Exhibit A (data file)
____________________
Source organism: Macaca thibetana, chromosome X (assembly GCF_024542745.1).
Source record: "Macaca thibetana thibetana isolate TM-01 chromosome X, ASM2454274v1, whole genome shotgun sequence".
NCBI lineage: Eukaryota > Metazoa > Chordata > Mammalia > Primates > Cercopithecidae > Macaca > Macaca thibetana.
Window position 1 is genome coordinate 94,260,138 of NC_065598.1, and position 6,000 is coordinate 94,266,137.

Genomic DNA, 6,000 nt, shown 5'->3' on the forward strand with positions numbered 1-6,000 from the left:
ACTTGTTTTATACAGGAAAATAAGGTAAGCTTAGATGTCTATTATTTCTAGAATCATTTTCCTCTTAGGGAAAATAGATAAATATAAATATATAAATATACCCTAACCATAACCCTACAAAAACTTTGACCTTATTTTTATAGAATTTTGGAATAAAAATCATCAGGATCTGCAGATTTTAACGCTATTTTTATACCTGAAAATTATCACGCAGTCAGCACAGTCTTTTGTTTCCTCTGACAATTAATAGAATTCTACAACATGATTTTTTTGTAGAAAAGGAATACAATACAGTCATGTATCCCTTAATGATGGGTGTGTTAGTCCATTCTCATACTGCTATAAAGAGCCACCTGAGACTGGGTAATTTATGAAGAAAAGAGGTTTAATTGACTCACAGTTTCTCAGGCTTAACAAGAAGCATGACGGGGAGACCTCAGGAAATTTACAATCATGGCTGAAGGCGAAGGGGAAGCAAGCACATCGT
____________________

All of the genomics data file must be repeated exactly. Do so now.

Source organism: Macaca thibetana, chromosome X (assembly GCF_024542745.1).
Source record: "Macaca thibetana thibetana isolate TM-01 chromosome X, ASM2454274v1, whole genome shotgun sequence".
NCBI lineage: Eukaryota > Metazoa > Chordata > Mammalia > Primates > Cercopithecidae > Macaca > Macaca thibetana.
Window position 1 is genome coordinate 94,260,138 of NC_065598.1, and position 6,000 is coordinate 94,266,137.

Genomic DNA, 6,000 nt, shown 5'->3' on the forward strand with positions numbered 1-6,000 from the left:
ACTTGTTTTATACAGGAAAATAAGGTAAGCTTAGATGTCTATTATTTCTAGAATCATTTTCCTCTTAGGGAAAATAGATAAATATAAATATATAAATATACCCTAACCATAACCCTACAAAAACTTTGACCTTATTTTTATAGAATTTTGGAATAAAAATCATCAGGATCTGCAGATTTTAACGCTATTTTTATACCTGAAAATTATCACGCAGTCAGCACAGTCTTTTGTTTCCTCTGACAATTAATAGAATTCTACAACATGATTTTTTTGTAGAAAAGGAATACAATACAGTCATGTATCCCTTAATGATGGGTGTGTTAGTCCATTCTCATACTGCTATAAAGAGCCACCTGAGACTGGGTAATTTATGAAGAAAAGAGGTTTAATTGACTCACAGTTTCTCAGGCTTAACAAGAAGCATGACGGGGAGACCTCAGGAAATTTACAATCATGGCTGAAGGCGAAGGGGAAGCAAGCACATCGT